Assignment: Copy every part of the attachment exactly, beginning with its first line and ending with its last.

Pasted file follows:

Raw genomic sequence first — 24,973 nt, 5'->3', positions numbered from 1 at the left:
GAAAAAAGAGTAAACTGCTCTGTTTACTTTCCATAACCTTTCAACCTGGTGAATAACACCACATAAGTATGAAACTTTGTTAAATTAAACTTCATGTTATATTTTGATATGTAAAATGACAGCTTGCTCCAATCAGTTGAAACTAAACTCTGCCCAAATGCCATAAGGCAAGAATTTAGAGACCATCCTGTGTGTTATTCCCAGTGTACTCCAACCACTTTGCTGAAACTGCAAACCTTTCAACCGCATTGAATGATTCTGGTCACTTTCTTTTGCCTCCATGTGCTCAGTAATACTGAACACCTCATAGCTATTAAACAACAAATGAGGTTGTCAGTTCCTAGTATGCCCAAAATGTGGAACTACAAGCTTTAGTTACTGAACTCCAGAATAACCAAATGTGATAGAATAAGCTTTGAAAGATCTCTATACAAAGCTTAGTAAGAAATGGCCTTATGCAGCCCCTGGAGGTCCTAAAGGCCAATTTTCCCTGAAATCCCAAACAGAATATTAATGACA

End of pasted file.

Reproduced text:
Raw genomic sequence first — 24,973 nt, 5'->3', positions numbered from 1 at the left:
GAAAAAAGAGTAAACTGCTCTGTTTACTTTCCATAACCTTTCAACCTGGTGAATAACACCACATAAGTATGAAACTTTGTTAAATTAAACTTCATGTTATATTTTGATATGTAAAATGACAGCTTGCTCCAATCAGTTGAAACTAAACTCTGCCCAAATGCCATAAGGCAAGAATTTAGAGACCATCCTGTGTGTTATTCCCAGTGTACTCCAACCACTTTGCTGAAACTGCAAACCTTTCAACCGCATTGAATGATTCTGGTCACTTTCTTTTGCCTCCATGTGCTCAGTAATACTGAACACCTCATAGCTATTAAACAACAAATGAGGTTGTCAGTTCCTAGTATGCCCAAAATGTGGAACTACAAGCTTTAGTTACTGAACTCCAGAATAACCAAATGTGATAGAATAAGCTTTGAAAGATCTCTATACAAAGCTTAGTAAGAAATGGCCTTATGCAGCCCCTGGAGGTCCTAAAGGCCAATTTTCCCTGAAATCCCAAACAGAATATTAATGACA